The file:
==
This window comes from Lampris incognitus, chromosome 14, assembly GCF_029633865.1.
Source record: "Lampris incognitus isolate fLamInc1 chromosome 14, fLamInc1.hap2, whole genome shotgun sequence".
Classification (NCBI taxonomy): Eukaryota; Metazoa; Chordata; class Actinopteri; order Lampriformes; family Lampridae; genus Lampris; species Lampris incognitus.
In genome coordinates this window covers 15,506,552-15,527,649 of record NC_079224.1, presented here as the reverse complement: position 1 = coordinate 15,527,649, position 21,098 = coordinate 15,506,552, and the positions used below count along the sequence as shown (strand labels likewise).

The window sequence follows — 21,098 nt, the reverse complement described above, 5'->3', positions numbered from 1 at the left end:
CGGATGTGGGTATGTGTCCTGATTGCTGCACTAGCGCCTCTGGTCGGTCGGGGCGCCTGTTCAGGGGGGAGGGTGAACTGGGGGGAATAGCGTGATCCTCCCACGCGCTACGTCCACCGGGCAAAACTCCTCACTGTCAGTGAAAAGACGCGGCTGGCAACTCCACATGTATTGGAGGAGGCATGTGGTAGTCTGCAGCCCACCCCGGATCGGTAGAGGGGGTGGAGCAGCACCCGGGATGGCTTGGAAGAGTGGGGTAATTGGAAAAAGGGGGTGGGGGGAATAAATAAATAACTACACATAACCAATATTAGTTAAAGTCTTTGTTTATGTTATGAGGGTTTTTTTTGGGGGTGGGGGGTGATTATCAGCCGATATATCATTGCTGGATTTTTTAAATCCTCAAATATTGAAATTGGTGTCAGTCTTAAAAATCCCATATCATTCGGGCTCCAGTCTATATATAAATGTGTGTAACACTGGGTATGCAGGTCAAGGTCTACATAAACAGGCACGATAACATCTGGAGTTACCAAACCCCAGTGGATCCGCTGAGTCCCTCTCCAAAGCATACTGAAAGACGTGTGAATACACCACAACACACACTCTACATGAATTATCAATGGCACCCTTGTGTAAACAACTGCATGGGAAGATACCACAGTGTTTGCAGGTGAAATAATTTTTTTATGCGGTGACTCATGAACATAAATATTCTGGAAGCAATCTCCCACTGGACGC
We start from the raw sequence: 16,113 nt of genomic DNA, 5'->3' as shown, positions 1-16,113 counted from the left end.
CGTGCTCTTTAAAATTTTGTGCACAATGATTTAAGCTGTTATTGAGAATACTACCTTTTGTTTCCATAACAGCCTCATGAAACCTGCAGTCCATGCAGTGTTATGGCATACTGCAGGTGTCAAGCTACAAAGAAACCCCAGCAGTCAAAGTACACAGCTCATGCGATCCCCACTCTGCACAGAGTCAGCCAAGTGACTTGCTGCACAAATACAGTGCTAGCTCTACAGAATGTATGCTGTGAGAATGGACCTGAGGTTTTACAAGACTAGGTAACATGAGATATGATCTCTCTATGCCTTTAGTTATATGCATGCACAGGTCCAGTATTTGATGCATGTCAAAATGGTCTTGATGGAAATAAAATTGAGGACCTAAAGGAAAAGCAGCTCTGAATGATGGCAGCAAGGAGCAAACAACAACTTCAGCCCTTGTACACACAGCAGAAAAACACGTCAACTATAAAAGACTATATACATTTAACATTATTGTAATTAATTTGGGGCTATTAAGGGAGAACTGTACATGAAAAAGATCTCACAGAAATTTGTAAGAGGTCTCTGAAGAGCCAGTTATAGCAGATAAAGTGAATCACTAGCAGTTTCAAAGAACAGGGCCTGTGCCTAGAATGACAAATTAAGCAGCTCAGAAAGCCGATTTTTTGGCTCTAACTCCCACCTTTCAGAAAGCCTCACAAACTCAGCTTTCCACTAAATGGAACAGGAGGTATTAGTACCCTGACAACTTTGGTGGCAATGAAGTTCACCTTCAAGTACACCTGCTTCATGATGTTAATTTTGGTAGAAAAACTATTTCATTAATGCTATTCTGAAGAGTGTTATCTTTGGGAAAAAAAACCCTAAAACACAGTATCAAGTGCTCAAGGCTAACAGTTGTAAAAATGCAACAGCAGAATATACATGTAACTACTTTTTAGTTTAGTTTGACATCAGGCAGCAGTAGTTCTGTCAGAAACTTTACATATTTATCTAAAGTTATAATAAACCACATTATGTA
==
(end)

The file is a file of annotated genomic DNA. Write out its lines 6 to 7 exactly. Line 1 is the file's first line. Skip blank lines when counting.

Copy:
CGGATGTGGGTATGTGTCCTGATTGCTGCACTAGCGCCTCTGGTCGGTCGGGGCGCCTGTTCAGGGGGGAGGGTGAACTGGGGGGAATAGCGTGATCCTCCCACGCGCTACGTCCACCGGGCAAAACTCCTCACTGTCAGTGAAAAGACGCGGCTGGCAACTCCACATGTATTGGAGGAGGCATGTGGTAGTCTGCAGCCCACCCCGGATCGGTAGAGGGGGTGGAGCAGCACCCGGGATGGCTTGGAAGAGTGGGGTAATTGGAAAAAGGGGGTGGGGGGAATAAATAAATAACTACACATAACCAATATTAGTTAAAGTCTTTGTTTATGTTATGAGGGTTTTTTTTGGGGGTGGGGGGTGATTATCAGCCGATATATCATTGCTGGATTTTTTAAATCCTCAAATATTGAAATTGGTGTCAGTCTTAAAAATCCCATATCATTCGGGCTCCAGTCTATATATAAATGTGTGTAACACTGGGTATGCAGGTCAAGGTCTACATAAACAGGCACGATAACATCTGGAGTTACCAAACCCCAGTGGATCCGCTGAGTCCCTCTCCAAAGCATACTGAAAGACGTGTGAATACACCACAACACACACTCTACATGAATTATCAATGGCACCCTTGTGTAAACAACTGCATGGGAAGATACCACAGTGTTTGCAGGTGAAATAATTTTTTTATGCGGTGACTCATGAACATAAATATTCTGGAAGCAATCTCCCACTGGACGC
We start from the raw sequence: 16,113 nt of genomic DNA, 5'->3' as shown, positions 1-16,113 counted from the left end.